Society’s embrace of cannabis to treat nausea, pain and other conditions proceeds apace with the drive to legalize the plant for recreational use. Pot’s seemingly innocuous side effects have helped clear a path toward making it a legal cash crop, with all of the marketing glitz brought to other consumer products. But that clean bill of health only goes so far. Marijuana’s potentially detrimental impact on the developing brains of adolescents remains a key focus of research—particularly because of the possibility teenage users could go on to face a higher risk of psychosis.
New findings may fuel those worries. At the World Psychiatric Association’s World Congress in Berlin on October 9, Hannelore Ehrenreich of the Max Planck Institute of Experimental Medicine presented results of a study of 1,200 people with schizophrenia. The investigation analyzed a wide range of genetic and environmental risk factors for developing the debilitating mental illness. The results—being submitted for publication—show people who had consumed cannabis before age 18 developed schizophrenia approximately 10 years earlier than others. The higher the frequency of use, the data indicated, the earlier the age of schizophrenia onset. In her study neither alcohol use nor genetics predicted an earlier time of inception, but pot did. “Cannabis use during puberty is a major risk factor for schizophrenia,” Ehrenreich says.
Other studies, although not all, support the thrust of Ehrenreich’s findings. “There is no doubt,” concludes Robin Murray, a professor of psychiatry at King’s College London, that cannabis use in young people increases the risk of developing schizophrenia as an adult. Speaking at the Berlin conference, Murray—one of the first scientists to research pot’s link to the disorder—cited 10 studies that found a significant risk of young cannabis users developing psychosis. He also mentioned three other studies that identified a clear trend but had a sample size that was too small to reach statistical significance. “The more [cannabis] you take—and the higher the potency—the greater the risk,” he contends, warning this makes the increasingly potent new strains of marijuana especially concerning.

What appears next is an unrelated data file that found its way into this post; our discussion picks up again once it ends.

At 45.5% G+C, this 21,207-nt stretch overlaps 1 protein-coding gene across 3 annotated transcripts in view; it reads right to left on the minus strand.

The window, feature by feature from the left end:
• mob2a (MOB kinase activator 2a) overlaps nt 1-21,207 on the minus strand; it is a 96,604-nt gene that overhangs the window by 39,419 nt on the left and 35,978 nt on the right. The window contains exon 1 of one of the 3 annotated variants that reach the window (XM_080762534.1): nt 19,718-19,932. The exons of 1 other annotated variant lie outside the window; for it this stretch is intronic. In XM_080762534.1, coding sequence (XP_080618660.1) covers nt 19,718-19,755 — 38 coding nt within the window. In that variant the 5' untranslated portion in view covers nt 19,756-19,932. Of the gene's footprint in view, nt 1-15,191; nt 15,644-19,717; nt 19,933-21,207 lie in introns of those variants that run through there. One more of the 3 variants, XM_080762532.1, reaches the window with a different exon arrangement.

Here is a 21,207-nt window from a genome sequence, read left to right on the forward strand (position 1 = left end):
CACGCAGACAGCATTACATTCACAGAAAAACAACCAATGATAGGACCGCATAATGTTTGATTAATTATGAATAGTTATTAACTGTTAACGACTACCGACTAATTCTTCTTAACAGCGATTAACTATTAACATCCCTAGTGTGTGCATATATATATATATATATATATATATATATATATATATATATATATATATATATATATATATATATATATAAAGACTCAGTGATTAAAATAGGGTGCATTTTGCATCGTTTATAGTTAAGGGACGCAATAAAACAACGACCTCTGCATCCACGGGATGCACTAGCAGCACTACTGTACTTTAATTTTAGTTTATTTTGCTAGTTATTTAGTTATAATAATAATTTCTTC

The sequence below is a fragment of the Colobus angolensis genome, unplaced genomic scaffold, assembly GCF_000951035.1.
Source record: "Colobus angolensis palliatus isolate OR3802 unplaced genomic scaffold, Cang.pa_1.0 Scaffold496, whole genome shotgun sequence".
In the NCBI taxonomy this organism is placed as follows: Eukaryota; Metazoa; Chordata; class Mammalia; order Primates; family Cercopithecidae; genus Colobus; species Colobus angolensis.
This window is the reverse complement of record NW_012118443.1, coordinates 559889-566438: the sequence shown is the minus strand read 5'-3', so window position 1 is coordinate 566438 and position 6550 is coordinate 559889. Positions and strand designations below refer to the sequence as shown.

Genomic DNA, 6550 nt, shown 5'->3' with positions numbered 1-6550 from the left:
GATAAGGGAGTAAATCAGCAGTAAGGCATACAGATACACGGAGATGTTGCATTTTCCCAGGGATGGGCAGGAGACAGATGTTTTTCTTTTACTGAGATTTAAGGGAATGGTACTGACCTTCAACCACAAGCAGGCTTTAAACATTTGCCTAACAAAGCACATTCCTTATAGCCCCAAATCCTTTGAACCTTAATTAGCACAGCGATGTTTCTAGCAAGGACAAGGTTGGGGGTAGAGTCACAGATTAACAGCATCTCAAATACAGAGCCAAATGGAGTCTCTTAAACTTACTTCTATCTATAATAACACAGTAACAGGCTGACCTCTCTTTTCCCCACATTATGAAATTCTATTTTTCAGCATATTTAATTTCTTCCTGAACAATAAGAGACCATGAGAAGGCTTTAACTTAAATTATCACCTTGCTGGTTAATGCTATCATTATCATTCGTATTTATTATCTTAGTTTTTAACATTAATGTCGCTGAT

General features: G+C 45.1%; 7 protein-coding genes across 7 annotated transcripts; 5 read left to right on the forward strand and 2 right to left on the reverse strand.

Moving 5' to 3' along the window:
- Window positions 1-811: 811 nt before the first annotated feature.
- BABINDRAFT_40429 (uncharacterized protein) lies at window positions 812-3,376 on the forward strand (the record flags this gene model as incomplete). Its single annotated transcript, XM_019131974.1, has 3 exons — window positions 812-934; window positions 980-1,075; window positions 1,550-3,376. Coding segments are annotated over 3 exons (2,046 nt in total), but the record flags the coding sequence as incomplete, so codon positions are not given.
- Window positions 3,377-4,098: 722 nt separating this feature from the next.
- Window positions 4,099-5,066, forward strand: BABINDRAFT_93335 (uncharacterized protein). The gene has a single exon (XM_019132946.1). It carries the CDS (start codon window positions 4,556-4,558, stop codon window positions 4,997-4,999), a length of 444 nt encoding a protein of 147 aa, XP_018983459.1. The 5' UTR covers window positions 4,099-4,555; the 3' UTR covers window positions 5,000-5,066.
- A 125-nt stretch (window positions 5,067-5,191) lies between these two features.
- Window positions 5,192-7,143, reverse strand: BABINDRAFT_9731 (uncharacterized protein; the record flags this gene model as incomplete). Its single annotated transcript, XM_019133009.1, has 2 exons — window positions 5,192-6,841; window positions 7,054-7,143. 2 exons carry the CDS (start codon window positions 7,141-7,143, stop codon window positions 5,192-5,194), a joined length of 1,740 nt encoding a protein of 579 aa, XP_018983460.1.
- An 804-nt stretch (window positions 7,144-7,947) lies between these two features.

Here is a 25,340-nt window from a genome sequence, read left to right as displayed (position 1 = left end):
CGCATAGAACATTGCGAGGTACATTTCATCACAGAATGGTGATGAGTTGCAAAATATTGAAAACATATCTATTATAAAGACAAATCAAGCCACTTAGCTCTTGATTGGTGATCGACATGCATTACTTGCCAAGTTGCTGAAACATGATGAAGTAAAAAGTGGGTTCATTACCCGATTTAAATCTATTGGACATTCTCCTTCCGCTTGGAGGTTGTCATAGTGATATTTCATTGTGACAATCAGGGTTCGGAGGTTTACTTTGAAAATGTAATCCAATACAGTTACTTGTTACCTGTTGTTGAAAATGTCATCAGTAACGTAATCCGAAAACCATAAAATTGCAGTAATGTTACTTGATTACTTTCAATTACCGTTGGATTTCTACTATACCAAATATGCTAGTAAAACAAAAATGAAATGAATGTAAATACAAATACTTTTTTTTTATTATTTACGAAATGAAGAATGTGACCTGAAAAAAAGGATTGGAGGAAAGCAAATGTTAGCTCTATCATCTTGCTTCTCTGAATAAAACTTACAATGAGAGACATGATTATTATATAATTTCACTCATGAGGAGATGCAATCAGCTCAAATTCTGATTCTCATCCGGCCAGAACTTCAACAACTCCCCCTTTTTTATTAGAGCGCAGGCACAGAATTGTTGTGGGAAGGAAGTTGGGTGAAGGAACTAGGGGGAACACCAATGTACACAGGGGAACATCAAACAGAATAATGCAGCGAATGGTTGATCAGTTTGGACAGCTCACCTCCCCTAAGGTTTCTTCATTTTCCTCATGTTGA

In an interview Murray said his research with users in London has shown that high-potency cannabis—approximately 16 percent THC (tetrahydrocannabinol)—was involved in 24 percent of all cases of a first episode of psychosis. (New laws permitting recreational pot use do not make it legal for teens to consume cannabis, but that has not impeded access.)
Interpretations of these new findings are hardly likely to receive universal acceptance. Questions about the cannabis–psychosis link have persisted for years. “The available data on this subject are far from definitive—particularly with regard to any potential cause-and-effect relationship,” notes Paul Armentano, deputy director of NORML, a U.S. organization that advocates marijuana legalization for adults. “For instance, increased cannabis use by the public has not been followed by a proportional rise in diagnoses of schizophrenia or psychosis.”